Hawthorne - Crataegus spp. (in the Rosaceae or Rose family)
Parts used: Flowers, leaves and berries.
Taste/smell: Fragrant flowers, astringent leaves, sweet and sour as well as slightly astringent berries. Note: It is best to use a mixture of berries and flowers, but berries or flowers can be used alone.
Dosage: Infusion: 1 tablespoon per cup of water; or 1:5 dry strength liquid extract: 60-120 drops 1-4 times per day.
Mental picture and specific indications: Hawthorne is indicated for irritable, nervous heart conditions, heart conditions related to an emotional heartache or spiritual heartache from a disconnection with the spirit, in conjunction with weak or slow digestion. It helps open the heart to forgiveness of others or forgiveness of life events that may be keeping a person from healing. It is specific for all heart-related ailments. This herb is a source of nutrition and support for the heart. Symptoms are worse in a warm room and better in fresh air with quiet and rest.
Use: (a) Diuretic, (b) Mucilaginous (berries), (c) Astringent (especially the leaves), (d) Antioxidant, (e) Nutritious, (f) Cardiotonic, (g) Cardioprotective, (h) Trophorestorative for the heart.
Hawthorne is not used for acute illnesses. It is an adaptogen specific for the circulatory system and is used in numerous circulatory system problems. It is a slow acting, nourishing plant which needs to be taken long term for best effects, 3 months or more. It helps maintain healthy arteries, veins and heart by enhancing the connective tissue structure of the endothelial lining of the heart, blood and lymphatic vessels. This gives these structures resiliency against injury, disease and the normal wear and tear of aging. It improves cardiac function in general. It is used for functional and organic heart disorders with pain, dyspnea, precordial oppression, rapid and feeble heart action, valvular insufficiency, cardiac hypertrophy, angina, venous stasis, endocarditis, congestive heart failure, coronary artery disease, cerebral circulatory disturbances, hypertension, hypotension and hemorrhoids. Hawthorne improves coronary blood flow, reducing the likelihood of anginal attacks and relieving anginal symptoms. The increased blood supply directly affects the cardiac cells, enhancing nutrition to the cells and their activity. It also decreases peripheral vascular resistance. These actions assist in lowering high blood pressure.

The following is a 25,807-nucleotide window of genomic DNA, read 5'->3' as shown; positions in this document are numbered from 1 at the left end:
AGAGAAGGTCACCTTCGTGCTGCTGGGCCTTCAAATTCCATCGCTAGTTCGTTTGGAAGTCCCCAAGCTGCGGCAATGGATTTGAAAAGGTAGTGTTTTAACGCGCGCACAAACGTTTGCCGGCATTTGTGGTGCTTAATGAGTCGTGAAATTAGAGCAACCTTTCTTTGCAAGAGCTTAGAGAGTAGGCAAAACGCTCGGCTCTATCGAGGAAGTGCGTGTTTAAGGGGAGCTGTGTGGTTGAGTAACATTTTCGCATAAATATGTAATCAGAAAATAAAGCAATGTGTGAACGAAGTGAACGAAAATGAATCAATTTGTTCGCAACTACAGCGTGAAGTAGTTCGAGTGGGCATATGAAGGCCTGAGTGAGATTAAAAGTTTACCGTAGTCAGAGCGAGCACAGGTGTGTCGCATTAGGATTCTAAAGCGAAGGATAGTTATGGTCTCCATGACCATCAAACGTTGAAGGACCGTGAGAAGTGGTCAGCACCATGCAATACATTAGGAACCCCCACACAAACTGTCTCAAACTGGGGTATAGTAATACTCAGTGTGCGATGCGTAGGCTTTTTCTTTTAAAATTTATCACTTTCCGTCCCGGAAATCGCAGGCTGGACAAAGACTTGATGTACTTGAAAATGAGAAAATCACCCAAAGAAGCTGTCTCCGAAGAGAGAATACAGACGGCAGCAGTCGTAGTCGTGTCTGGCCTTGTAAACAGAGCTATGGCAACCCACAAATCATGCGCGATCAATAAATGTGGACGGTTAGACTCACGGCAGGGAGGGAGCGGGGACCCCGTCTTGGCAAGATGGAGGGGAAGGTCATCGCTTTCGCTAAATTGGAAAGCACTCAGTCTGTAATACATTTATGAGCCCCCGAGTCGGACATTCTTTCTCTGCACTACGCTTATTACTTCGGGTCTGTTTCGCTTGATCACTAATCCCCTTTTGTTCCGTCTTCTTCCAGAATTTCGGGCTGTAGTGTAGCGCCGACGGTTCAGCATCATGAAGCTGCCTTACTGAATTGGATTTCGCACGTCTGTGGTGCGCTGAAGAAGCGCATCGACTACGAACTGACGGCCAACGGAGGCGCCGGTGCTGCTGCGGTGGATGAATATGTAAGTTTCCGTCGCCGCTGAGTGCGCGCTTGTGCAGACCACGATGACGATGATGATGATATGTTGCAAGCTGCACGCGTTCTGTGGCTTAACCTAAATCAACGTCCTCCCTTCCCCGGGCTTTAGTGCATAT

Arrhythmias are normalized with the use of this herb. Most chronic heart diseases can be affected by use of this herb. Research has shown objective proof of efficacy in patients with cardiac insufficiency.
The flavones affect the calcium metabolism of the myocardium by inhibiting phosphodiesterase. This increases its ability to contract and support a normal rhythm. Hawthorne can most certainly be called a cardiovascular tonic, improving overall cardiac function. It contains two main groups of active principles, flavonoids, including hyperoside, vitexin 2"rhamnoside and rutin and oligomeric procyanidins.
Contraindications: Hawthorne can decrease the need for cardiac drugs like digitoxin, digoxin and other cardiac glycosides. Herbs with cardiac glycosides include pheasant's eye (Adonis) lily of the valley (Convallaria), fox glove (Digitalis), false hellebore (Helleborus), Strophanthus and Urginea. Individuals who consume hawthorne should have all heart medications monitored by a physician.